Built in 1722, Cork's St. Anne's Church is known for its large golden fish weathervane, which stands atop its bell tower and can be seen from much of the city. Visitors can climb the tower and try to play a tune on the church's eight bells, which were immortalized in the 19th-century poem, “The Bells of Shandon.”
St. Anne's Church is one of the most popular tourist attractions in Cork. Visitors are free to wander around the church when services are not in progress but must pay a small fee to climb the tower and ring the bells. The tower is sometimes called the "four-faced liar" because the clock faces displayed on its four sides never seem to be in sync, and often display different times.
Guided walking tour groups often visit St. Anne’s as well as other Cork sights. Visitors can also hire a private guide, or purchase an audio tour that offers the opportunity to explore Cork independently.
Things to Know Before You Go
- There are no toilet facilities at St. Anne’s Church.
- Bring a camera; flash-free photography is allowed outside of service times and the views from the top of the tower are spectacular.
- Ascending the tower requires visitors to climb more than 130 narrow stone steps, and may not be suitable for visitors with mobility issues or for those who suffer from claustrophobia.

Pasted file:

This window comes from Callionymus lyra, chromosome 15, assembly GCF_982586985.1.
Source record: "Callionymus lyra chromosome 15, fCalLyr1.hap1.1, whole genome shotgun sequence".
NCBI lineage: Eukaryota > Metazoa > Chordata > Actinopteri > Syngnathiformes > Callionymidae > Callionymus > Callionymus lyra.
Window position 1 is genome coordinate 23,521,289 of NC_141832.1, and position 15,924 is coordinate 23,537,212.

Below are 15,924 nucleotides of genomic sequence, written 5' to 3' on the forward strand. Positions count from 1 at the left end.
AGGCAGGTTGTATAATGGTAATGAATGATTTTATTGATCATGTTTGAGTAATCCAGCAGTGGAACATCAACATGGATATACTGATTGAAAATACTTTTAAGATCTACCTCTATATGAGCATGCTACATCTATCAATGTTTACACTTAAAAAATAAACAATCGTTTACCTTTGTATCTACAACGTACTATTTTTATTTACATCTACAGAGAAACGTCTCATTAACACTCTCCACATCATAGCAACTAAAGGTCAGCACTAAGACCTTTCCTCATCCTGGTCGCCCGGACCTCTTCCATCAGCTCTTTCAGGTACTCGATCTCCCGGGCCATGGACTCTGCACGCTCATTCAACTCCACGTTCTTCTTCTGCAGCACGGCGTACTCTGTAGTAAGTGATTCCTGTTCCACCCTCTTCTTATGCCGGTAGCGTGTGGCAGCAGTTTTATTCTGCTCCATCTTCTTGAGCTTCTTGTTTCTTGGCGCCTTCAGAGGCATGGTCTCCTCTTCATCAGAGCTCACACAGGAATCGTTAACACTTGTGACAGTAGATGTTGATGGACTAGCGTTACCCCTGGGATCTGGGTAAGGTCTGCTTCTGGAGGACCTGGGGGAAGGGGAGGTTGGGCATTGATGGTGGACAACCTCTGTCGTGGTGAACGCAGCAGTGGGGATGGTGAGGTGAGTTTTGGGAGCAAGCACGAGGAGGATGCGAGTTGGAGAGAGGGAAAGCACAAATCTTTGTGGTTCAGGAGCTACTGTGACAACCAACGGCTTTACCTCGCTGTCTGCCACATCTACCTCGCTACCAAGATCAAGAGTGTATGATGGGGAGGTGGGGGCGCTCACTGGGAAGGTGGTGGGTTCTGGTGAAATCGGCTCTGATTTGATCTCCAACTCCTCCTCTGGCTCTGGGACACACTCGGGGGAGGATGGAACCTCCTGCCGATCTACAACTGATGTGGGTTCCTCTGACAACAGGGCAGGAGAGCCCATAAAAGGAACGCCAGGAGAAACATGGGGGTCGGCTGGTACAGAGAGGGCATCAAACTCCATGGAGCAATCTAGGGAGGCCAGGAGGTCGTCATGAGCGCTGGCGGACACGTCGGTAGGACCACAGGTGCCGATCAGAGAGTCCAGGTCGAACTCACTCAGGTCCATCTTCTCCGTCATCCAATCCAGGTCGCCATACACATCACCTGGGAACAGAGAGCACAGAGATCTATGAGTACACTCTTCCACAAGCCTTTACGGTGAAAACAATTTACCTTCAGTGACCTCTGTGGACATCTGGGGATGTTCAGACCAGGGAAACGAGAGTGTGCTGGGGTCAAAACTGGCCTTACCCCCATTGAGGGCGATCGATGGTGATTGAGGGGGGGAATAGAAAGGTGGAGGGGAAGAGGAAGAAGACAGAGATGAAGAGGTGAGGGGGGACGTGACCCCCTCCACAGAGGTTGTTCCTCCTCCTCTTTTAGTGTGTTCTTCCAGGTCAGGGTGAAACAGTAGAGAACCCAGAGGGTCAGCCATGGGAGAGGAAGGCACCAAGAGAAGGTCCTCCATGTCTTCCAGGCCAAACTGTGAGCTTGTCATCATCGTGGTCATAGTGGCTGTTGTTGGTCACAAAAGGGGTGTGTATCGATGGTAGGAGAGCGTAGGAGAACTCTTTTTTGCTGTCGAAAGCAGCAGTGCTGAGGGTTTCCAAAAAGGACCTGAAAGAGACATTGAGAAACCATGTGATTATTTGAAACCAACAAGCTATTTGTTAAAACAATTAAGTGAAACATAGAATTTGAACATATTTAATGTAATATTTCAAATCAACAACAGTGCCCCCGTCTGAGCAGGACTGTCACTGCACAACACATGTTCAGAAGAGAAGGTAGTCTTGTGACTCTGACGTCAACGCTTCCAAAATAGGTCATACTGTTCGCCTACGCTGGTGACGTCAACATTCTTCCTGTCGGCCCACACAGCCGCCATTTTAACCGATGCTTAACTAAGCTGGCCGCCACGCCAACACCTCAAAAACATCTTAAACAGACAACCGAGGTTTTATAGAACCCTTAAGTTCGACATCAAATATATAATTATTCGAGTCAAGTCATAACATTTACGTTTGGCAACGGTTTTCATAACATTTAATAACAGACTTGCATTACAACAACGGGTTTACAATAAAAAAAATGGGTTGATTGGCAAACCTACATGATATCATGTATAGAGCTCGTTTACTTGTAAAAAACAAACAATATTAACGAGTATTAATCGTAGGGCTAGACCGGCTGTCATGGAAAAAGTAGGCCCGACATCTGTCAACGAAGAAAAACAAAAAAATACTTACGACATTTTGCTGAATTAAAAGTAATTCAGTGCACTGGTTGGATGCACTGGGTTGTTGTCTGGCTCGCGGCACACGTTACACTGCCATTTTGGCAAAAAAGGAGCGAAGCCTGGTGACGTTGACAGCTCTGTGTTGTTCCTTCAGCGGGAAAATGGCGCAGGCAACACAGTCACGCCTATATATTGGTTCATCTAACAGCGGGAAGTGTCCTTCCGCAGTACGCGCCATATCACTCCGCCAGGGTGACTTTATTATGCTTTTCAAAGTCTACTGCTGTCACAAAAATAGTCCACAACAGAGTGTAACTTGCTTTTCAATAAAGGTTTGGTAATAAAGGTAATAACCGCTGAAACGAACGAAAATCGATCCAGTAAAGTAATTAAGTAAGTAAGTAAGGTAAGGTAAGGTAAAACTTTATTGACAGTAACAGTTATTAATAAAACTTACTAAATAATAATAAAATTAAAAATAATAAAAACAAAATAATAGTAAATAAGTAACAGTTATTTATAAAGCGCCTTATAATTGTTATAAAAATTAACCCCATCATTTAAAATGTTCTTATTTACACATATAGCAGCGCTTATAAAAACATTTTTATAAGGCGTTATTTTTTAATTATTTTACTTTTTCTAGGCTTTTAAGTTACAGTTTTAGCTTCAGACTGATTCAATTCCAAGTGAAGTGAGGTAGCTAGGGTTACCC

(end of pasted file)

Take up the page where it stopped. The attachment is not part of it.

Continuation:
How to Get There
St. Anne's Church is situated in the Shandon district of Cork, north of the River Lee. Walking from St. Patrick's Quay or Grand Parade will take about 10 minutes. Alternatively, Bus Éireann route 203 runs between Grand Parade and the church.
When to Get There
The church is open year-round. Opening hours and tower access can be affected by religious services. The church receives most visitors during the summer months. On busy days, such as Cork Heritage Open Day in August, you can expect to wait in line to ring the bells. To avoid crowds, visit in the morning.
The Bells of Shandon
Visitors to St. Anne’s are able to ring the bells of Shandon, which were originally cast in 1750 but have since been recast several times. Instruction booklets show visitors how to play simple tunes, such as “Frère Jacques,” by pulling the bells in the right sequence. Earplugs are provided to protect visitors from the loud ringing sound.